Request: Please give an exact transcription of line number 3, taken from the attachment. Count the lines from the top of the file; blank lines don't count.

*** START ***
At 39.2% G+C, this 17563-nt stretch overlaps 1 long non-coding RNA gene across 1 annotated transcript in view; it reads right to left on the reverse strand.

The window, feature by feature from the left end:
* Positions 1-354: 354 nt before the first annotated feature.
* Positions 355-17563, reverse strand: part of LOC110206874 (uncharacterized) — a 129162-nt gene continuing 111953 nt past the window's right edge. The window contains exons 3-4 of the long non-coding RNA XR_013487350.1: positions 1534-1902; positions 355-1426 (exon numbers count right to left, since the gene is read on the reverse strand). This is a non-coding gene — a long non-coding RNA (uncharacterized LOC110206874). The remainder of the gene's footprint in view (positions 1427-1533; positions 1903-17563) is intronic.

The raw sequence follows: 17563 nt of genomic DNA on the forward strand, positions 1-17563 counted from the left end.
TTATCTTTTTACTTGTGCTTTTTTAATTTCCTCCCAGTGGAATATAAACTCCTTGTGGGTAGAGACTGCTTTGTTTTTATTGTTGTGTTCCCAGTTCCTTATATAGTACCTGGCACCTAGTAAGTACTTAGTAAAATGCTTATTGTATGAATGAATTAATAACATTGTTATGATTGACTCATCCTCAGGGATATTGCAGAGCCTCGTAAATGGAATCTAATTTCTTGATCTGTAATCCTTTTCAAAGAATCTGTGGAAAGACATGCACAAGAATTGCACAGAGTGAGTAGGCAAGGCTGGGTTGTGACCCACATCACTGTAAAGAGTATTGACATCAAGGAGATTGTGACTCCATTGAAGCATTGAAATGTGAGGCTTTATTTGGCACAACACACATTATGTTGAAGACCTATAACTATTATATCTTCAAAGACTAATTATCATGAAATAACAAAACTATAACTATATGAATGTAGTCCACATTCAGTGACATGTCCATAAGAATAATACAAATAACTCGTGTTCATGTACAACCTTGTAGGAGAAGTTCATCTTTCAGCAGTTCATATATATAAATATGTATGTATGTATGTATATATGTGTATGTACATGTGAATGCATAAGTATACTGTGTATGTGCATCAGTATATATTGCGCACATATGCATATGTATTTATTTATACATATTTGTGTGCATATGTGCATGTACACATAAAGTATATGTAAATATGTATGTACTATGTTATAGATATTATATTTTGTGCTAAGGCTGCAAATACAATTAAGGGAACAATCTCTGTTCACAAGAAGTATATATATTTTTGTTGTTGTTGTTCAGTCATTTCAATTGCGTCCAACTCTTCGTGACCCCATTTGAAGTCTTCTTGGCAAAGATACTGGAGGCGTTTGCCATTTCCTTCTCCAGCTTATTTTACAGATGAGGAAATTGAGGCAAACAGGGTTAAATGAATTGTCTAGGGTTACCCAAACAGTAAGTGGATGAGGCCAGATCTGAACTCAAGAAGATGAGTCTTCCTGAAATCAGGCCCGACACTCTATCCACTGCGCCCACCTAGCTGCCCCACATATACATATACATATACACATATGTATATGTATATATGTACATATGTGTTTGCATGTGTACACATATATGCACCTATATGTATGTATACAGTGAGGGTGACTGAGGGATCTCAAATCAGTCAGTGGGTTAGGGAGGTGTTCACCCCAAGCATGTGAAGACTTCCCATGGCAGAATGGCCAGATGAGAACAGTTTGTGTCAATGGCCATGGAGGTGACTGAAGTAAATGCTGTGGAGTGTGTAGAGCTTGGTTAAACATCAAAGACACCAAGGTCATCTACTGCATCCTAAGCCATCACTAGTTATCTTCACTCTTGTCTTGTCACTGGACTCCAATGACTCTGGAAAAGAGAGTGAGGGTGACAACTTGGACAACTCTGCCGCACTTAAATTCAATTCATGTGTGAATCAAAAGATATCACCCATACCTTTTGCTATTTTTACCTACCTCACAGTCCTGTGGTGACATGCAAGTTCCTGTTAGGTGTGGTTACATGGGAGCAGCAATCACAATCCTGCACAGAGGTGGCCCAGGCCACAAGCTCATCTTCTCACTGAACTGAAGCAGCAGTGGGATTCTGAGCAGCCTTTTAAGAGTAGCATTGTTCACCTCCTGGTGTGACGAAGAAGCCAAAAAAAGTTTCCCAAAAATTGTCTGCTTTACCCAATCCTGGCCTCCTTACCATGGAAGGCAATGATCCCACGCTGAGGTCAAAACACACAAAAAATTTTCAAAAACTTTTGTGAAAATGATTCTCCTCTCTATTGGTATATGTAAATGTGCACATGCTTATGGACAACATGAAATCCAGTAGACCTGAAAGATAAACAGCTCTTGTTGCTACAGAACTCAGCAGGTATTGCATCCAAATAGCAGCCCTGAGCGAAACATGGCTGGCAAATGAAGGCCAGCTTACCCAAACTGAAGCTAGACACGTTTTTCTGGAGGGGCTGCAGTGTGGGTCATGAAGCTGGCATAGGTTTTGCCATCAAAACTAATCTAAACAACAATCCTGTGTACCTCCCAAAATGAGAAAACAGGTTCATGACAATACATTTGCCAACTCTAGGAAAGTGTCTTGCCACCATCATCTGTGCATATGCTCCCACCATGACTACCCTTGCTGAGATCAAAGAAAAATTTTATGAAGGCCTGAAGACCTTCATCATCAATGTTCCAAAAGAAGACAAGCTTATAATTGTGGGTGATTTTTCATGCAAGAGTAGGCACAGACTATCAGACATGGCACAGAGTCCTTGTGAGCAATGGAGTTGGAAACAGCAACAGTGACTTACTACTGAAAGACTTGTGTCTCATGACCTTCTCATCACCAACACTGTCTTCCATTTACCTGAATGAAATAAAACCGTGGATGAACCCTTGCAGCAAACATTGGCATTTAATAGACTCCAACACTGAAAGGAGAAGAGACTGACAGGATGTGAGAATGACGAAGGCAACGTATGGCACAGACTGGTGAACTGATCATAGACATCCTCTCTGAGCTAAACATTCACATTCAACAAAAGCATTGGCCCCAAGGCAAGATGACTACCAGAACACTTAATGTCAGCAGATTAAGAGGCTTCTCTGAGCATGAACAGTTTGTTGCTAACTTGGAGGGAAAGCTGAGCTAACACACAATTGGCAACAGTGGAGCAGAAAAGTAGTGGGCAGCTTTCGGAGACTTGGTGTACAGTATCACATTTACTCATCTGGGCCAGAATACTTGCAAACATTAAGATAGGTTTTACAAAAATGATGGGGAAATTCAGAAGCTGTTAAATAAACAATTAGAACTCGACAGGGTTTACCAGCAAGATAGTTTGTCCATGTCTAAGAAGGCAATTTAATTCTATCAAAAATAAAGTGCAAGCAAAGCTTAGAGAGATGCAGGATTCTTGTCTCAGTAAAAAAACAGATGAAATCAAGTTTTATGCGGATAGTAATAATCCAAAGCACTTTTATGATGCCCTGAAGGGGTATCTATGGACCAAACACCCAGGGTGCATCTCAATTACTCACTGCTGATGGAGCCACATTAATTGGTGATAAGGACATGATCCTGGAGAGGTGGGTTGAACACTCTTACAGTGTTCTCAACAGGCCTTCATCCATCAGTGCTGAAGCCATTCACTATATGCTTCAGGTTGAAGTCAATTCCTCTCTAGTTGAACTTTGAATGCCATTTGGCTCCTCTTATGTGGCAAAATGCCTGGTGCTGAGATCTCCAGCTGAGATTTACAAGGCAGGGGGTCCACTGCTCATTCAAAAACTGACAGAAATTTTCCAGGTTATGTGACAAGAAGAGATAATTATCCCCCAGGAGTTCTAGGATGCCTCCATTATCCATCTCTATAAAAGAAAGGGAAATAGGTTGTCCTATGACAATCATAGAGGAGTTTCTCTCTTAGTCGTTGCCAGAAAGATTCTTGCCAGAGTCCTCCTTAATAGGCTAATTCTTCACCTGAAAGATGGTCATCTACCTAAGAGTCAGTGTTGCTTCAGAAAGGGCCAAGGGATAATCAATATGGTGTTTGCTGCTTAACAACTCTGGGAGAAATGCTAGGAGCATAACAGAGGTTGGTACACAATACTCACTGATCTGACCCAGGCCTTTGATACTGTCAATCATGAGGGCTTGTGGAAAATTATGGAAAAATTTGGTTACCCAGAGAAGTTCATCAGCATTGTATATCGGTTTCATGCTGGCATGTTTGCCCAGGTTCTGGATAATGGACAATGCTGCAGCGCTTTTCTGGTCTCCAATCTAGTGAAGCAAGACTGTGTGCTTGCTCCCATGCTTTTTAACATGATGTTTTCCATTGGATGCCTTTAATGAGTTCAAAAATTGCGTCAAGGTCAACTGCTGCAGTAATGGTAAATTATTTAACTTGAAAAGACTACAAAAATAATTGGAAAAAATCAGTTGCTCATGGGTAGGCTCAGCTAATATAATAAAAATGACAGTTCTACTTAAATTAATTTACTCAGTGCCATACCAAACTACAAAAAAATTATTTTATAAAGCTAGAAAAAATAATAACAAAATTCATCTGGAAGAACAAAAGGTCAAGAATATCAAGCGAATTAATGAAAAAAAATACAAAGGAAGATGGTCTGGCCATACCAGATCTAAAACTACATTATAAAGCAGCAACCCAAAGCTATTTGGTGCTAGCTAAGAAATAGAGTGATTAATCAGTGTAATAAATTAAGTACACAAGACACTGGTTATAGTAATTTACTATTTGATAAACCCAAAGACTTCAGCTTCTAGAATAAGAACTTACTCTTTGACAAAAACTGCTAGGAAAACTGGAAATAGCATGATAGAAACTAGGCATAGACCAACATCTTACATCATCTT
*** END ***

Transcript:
* Positions 1-354: 354 nt before the first annotated feature.